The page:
What am I meant to write in my brochure?

So, you want to get your info out to the world but need some sort of brochure of flyer to do it. Go you!

Buttttt, how do you know what the heck to put in your brochure!?

Before you can even think about design, you’ll first need to flesh out exactly what text you’ll need!

Tri-fold brochures (in Australia) are usually an A4 sheet of paper folded twice to create a nice little folded (DL sized) flyer (see below). There are many ways to fold them, but what we’re looking at today is the one I recommend and is the most common.

BrochureAnatomy-01.jpg

Today, we won’t be looking too hard into the technicalities of design but more the content and what is good practice of what should go where!

Stop. Waitaminute.

Before we start anything, you’ll need to work out the PURPOSE of your brochure.

If you are unclear on your purpose you’ll have a lot of trouble working out any of the next steps. So trust me, give this some thought first.

Think about:

  • WHO do you want reading your brochure? (And, what will they already know about you?)

  • WHERE will they come into contact with it? (Store, market stall, mailout, office, etc.)

  • WHAT do you want the outcome of people reading your brochure to be? (Booking, buying, awareness)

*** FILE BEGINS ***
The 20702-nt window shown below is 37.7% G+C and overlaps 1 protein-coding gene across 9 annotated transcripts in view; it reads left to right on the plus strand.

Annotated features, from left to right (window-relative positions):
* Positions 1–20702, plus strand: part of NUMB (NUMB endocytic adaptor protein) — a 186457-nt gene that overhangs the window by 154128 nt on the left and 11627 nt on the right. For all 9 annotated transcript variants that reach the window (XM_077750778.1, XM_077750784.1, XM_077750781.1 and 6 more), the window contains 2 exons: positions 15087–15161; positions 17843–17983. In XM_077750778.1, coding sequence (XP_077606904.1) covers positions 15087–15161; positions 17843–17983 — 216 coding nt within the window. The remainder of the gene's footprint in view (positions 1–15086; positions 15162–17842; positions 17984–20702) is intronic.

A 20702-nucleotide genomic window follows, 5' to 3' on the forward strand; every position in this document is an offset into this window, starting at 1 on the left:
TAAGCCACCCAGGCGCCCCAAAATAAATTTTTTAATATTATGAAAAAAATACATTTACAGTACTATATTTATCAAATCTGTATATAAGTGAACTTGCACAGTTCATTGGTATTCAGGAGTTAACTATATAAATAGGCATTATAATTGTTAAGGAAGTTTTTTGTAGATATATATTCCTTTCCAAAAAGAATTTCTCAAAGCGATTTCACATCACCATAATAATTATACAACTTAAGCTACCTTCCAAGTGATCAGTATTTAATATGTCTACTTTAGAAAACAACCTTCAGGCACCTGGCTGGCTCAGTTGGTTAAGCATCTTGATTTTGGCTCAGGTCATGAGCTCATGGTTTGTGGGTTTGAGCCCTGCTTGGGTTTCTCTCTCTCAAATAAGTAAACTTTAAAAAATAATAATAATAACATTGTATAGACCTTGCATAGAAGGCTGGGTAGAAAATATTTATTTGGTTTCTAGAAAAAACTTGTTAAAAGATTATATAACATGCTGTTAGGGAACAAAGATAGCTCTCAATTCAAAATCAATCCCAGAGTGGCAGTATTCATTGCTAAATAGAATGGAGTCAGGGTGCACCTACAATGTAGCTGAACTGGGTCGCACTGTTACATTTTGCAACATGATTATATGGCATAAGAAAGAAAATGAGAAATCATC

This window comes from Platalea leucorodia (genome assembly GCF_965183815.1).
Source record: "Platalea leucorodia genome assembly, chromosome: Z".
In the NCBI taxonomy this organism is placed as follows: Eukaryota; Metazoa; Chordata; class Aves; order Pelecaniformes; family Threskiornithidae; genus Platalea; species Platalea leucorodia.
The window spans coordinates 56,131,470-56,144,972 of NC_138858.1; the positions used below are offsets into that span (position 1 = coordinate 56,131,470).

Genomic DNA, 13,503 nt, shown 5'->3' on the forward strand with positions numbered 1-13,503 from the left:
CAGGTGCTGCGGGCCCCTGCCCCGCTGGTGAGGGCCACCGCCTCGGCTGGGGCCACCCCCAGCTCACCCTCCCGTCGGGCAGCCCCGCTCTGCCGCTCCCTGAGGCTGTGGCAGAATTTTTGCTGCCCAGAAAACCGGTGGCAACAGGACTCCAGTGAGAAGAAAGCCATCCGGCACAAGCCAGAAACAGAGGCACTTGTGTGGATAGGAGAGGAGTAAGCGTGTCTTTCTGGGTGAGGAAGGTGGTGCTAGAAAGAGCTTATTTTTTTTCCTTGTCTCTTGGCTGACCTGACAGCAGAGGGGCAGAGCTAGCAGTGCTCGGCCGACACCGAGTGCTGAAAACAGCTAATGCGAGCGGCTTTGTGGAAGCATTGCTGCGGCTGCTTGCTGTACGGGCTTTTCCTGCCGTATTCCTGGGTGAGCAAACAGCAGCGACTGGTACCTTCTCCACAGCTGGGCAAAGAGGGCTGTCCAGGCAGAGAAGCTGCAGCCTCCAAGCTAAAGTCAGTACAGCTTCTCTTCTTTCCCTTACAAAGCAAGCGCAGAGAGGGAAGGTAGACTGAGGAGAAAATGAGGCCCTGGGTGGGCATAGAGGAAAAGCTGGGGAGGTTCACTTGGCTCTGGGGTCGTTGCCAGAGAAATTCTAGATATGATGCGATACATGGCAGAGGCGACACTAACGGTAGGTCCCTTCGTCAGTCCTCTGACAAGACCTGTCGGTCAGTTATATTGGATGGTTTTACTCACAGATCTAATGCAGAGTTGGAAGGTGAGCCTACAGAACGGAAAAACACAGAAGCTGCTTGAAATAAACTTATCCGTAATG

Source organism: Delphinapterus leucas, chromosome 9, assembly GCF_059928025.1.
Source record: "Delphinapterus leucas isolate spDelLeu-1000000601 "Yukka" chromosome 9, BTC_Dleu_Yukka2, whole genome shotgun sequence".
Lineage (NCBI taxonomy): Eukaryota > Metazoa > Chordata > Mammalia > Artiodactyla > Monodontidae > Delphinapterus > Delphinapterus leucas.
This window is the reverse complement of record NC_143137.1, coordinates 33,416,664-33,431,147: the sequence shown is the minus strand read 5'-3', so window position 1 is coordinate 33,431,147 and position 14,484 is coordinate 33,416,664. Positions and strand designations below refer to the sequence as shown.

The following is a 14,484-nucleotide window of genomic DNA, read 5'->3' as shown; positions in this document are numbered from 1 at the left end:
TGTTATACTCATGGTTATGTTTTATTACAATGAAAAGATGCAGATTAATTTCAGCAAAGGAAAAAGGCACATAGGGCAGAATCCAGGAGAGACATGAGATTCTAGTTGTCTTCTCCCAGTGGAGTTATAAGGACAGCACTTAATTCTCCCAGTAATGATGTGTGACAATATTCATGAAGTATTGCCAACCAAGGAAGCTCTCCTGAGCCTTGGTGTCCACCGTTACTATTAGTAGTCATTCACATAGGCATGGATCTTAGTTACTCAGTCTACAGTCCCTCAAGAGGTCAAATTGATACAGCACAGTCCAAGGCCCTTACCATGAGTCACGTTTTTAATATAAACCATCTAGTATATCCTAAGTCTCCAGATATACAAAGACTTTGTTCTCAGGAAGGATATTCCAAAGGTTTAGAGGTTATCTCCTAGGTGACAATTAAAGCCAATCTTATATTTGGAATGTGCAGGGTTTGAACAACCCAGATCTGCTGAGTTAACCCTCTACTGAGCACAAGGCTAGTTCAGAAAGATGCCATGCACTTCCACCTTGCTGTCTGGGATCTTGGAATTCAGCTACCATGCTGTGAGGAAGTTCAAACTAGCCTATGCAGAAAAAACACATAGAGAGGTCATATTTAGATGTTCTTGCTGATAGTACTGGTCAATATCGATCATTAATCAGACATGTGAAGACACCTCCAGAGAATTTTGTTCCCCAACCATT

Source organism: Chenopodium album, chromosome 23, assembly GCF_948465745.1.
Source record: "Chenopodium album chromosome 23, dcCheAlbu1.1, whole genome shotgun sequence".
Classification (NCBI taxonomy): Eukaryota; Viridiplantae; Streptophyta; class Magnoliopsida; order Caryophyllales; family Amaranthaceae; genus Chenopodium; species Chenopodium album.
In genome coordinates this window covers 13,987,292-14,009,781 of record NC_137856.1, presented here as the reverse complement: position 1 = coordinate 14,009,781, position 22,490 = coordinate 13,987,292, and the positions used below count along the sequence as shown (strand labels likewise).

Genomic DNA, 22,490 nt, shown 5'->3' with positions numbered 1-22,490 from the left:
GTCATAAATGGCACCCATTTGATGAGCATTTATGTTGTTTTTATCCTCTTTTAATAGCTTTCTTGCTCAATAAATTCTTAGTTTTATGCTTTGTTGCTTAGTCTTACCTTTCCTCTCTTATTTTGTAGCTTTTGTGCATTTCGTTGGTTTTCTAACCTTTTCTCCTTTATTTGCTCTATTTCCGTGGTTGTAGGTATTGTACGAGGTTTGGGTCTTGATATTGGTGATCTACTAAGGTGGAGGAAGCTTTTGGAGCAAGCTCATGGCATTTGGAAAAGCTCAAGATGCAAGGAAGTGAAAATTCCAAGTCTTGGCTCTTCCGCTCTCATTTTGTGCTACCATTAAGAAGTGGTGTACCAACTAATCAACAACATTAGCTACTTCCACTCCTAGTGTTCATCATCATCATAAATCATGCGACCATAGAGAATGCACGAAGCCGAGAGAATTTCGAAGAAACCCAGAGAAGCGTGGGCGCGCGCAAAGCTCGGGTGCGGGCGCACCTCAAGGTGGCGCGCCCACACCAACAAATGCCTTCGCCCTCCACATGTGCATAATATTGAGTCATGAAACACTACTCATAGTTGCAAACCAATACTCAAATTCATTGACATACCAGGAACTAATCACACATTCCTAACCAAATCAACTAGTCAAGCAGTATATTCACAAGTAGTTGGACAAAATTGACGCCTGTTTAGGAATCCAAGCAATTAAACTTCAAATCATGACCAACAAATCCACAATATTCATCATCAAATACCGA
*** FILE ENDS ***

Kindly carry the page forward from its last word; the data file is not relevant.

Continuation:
• WHAT information do they need from you to be able to able to reach your above outcome?

The progression.

Now, the key to a great brochure is thinking about the progression of the reader. A tri-fold brochure has a very specific leading in terms of the direction it sends the reader and when they’ll come into contact with each piece of information.

  1. First impact: The cover, this is what they’ll see first - how they decide if they are interested in reading more (or not!).

  2. “Outer Flap” (see above illustration). This is often where the reader will look next. Here you’ll want to summarise what you do so they are encouraged to read more.

  3. “Inner left”. This is the first glimpse the reader will get to the juicy part of the brochure. This will swiftly be opened up to reveal “inner middle” and “inner flap”. It’s good to have all three of these parts working together as they’ll often be viewed as one -that’s why designers usually place different blocks of colour behind each panel to help differentiate between each.

  4. Finally, the back. (Though sometimes this can be the second element looked at!). Your reader will want more about you. How to actually get in contact and buy what you have to offer. They want the DETAILS!

So let’s go into some more detail ourselves.

  1. Let’s start at the front.

You’ll want to put 4 main things on here:

  1. Captivating imagery that represents your brand or the people you want the brochure to appeal to. Obviously, you could choose to be solely text-based too, but some sort of imagery, pattern, texture or photo is often helpful. The photo might be of you, the service you perform, the people you help, the product you sell or the location you’re at.